“The Toronto Police Service advised us that they had received an unspecified threat. And so, based on the information they had, they advised us on measures we should take to ensure viewing happens both safely and with minimal disruption,” Webb said.
That included moving the venue and dispatching about 11 police officers to mill about the entrance of the [CSE] Lecture Hall A should anything suspicious arise. A flock of red-jacketed York security staff also surrounded the doors as about 150 people watched the documentary inside.
The event organizers were undeterred by the protests, which lasted about a half an hour.
“Especially at York University, we have an environment of academic openness and free expression, so we felt it was important to show [Iranium] here,” said [York student] Eliana Grosman, who is with Hasbara at York, a pro-Israel campus group.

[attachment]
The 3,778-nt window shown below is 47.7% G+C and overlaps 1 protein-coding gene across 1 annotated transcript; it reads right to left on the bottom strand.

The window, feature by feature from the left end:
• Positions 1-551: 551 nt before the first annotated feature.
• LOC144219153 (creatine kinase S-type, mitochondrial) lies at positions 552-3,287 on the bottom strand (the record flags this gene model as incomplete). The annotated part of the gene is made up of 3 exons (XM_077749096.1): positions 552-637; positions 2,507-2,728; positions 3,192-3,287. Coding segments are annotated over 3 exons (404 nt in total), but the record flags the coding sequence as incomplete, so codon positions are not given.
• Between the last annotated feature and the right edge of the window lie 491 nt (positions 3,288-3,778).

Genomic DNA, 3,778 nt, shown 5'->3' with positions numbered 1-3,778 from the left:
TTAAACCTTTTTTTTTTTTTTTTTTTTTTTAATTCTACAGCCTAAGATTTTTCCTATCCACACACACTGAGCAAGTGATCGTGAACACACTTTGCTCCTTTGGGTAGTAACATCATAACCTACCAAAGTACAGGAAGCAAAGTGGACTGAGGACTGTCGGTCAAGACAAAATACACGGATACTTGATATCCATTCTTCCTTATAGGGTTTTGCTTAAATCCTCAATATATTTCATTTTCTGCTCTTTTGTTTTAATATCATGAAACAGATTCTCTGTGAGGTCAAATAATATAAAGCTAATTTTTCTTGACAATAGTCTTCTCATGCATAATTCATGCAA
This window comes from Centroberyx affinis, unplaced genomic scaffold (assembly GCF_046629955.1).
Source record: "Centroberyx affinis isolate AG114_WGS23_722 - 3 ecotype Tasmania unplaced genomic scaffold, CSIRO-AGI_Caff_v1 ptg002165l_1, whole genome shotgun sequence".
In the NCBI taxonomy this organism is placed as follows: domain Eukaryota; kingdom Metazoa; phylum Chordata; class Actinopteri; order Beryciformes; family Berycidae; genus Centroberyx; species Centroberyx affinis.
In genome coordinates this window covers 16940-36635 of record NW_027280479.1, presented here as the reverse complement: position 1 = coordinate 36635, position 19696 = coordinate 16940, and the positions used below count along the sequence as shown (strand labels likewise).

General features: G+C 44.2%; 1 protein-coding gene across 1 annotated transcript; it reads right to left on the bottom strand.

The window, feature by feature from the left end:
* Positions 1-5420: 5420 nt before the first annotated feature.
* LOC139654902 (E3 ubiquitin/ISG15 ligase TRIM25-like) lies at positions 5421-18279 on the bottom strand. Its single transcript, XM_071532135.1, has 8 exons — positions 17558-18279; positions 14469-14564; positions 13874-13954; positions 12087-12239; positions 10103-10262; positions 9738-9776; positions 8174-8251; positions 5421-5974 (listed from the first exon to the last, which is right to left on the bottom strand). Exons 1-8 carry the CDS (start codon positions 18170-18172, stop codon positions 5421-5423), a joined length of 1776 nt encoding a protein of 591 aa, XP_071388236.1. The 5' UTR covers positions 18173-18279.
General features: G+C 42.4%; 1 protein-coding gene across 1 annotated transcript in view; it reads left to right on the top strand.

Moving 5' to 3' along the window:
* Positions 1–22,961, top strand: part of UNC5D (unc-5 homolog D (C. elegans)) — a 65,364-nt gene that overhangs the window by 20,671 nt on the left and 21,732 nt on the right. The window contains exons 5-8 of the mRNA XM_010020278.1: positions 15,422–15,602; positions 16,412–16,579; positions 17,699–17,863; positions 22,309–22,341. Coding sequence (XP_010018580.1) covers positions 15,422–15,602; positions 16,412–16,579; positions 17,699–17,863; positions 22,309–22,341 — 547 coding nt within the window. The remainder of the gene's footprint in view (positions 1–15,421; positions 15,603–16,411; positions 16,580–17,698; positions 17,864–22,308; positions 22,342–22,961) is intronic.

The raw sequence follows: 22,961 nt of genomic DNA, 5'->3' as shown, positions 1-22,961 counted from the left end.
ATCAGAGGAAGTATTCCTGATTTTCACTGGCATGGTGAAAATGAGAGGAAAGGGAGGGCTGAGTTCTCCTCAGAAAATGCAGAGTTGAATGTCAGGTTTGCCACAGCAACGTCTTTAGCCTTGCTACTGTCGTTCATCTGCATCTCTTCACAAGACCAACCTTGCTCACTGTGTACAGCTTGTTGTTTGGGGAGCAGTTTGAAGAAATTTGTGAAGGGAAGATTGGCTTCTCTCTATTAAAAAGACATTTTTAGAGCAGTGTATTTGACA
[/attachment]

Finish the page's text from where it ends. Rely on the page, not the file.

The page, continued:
Viewers leaving the film, which was screened in conjunction with the York Campus Conservatives, Human Rights Activists at York and the Jewish Law Students’ Association, said they were glad to have seen it in light of the recent hoopla in Ottawa over its cancellation.
[Iranian Students Association] president Mehras Shah said…the association sent a complaint to the York administration, and expressed his concerns directly to Adir Dishy, the president of Hasbara.
Airlines worldwide flying high again
Air Canada’s bottom line has been pushed by a strong cost-cutting drive, wrote the Toronto Star Feb. 10, in a story about profitability in the airline industry.
In the past, Air Canada – and most other airlines – would have done almost exactly the opposite, according to longtime industry watcher Fred Lazar, a professor at the Schulich School of Business at York University.